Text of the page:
Created: 1/21/1970

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Intelligence Report


(Reference Title: POLO XXXIX)



Lin Piao, nowears of age, has long been Maoavorite military leader. It was notowever, that heajor party leader, and he has been Mao's "closest comrade-in-arms" and designated successor as chairman of the party only Lin's unexpected rise to such eminence has evoked questions as to whether he should be taken seriouslyuccessor to Mao andrue Maoist.

For example, has Lin merely exploited Mao's vanity and the opportunities .provided by the Culturalfor his own purposes, or is he fully faithful to Mao and committed to Maoism? Was Mao's choice of Lin assudden and arbitrary decision which he may reverse, or was theulmination of years of growing confidence in Lintandard bearer for Maoist

This Intelligence Report gives theense of Lin's development and character and of hisover the years with Mao. It concludes that Linevoted Maoist, that he will probably take the helm from the Great Helmsman, and that he will attempt tothe revolutionary course that has been charted by Mao.




Lin's Support of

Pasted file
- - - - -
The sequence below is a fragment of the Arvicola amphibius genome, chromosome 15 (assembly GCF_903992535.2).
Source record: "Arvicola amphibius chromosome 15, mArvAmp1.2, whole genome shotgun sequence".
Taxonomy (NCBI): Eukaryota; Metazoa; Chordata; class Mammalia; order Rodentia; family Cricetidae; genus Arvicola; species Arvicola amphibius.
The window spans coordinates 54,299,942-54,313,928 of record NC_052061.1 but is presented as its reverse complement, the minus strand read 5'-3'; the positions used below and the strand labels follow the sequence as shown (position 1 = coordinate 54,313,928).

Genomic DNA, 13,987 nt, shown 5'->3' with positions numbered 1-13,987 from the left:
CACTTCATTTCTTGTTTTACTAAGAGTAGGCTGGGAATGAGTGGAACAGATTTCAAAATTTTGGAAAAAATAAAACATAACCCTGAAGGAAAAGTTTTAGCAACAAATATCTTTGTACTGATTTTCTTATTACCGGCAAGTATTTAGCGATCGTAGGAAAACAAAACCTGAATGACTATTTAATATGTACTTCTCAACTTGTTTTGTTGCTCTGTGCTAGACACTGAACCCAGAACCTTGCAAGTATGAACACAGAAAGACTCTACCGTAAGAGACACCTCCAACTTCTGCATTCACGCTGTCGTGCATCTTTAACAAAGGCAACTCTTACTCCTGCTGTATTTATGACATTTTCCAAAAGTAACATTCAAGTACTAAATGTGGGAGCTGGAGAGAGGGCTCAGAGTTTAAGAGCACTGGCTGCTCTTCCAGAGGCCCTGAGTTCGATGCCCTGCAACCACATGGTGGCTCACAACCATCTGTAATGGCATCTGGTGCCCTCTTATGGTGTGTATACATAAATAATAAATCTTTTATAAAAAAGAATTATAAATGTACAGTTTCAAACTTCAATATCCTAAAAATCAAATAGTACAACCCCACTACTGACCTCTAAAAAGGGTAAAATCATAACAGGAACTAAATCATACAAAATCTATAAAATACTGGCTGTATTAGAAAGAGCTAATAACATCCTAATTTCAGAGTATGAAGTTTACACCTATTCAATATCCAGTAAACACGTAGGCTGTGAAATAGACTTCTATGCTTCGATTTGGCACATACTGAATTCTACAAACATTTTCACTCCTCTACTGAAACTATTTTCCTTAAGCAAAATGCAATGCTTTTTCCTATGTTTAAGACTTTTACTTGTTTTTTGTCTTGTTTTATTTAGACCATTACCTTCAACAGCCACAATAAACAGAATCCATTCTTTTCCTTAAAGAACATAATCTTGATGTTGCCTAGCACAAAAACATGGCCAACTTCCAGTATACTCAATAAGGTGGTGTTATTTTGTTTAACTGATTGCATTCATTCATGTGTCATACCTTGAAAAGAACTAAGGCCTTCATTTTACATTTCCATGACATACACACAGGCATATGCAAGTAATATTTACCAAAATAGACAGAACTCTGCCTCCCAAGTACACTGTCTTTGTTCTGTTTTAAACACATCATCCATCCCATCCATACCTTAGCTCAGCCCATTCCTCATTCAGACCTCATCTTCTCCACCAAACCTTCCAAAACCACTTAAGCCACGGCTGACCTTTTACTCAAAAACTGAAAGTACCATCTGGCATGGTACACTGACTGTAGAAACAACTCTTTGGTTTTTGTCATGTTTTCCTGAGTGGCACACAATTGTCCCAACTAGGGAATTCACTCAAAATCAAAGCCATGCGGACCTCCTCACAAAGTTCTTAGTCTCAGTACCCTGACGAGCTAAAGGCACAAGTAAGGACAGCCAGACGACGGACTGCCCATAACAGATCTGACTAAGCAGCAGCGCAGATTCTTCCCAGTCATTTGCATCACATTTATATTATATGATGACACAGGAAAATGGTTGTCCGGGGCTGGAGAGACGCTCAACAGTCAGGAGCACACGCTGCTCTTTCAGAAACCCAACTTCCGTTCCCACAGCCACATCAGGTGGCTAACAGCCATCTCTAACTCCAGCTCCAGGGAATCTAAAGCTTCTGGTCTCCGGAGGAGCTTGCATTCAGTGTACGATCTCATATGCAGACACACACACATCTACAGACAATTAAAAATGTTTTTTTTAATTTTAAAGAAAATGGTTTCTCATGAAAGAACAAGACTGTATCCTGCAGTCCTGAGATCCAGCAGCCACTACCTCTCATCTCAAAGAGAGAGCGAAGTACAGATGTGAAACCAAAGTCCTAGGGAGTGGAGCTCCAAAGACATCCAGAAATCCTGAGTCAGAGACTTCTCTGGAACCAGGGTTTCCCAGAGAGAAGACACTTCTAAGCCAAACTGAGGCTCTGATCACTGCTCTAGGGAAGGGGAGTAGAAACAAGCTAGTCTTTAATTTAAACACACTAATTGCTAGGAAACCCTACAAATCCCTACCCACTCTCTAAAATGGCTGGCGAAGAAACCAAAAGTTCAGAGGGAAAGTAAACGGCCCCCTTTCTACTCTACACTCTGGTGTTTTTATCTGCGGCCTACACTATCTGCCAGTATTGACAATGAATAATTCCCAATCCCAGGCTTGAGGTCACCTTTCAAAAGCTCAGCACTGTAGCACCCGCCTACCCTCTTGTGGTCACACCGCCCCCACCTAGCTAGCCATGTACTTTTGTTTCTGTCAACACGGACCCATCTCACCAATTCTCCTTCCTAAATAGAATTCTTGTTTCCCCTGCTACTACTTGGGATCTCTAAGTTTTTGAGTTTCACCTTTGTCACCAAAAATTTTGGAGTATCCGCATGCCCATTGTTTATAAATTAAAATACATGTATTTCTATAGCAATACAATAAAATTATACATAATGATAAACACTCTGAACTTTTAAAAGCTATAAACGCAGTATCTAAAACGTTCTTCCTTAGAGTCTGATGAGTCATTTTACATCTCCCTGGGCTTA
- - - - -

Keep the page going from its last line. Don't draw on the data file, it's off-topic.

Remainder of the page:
Lin's View of

Mao's Confidence in

Lin's Saturation in Mao's Thought



The Rise to Power, 11

The "Best

The Designated

Purging and Relying on the

Lin and the PLA

Ttie Ninth Congress and After,

1 1






Lin's Support of Mao

The detailed record set forth at Annex is one of Lin Piao's dog-like devotion to Maoeriod of at leaatears- While the story of Lin's relations with Mao in the early yearsas beenonly recently and may be in part fabricated, the record ls solid5 to date. It shows Linwith Mao against three powerful forces: Mao's rivals for leadership of the party, Lin's peers ln the PLA.uccession of Soviet leaders-

Lin has given Mao important and sometimes crucial support against his rivals in the party many times: in the5 showdown which made Mao dominant In tbe party, in2 "rectification" campaign, in theby Peng Te-huaiuring the first stage of the challenge by Liu Shao-chl throughout the prolonged struggle for power with Liu's party apparatus in the, in the autumn5 aa theRevolution was emerging, in Mao's operationsPeking in the winter, and throughout the tumultuous events of spring and6 that ended with the purge of Liu and the smashing of the party apparatus. At each of these junctures, Lin risked his own position; he identified himself so completely with Mao that he would have been brought down if Mao had lost the battle.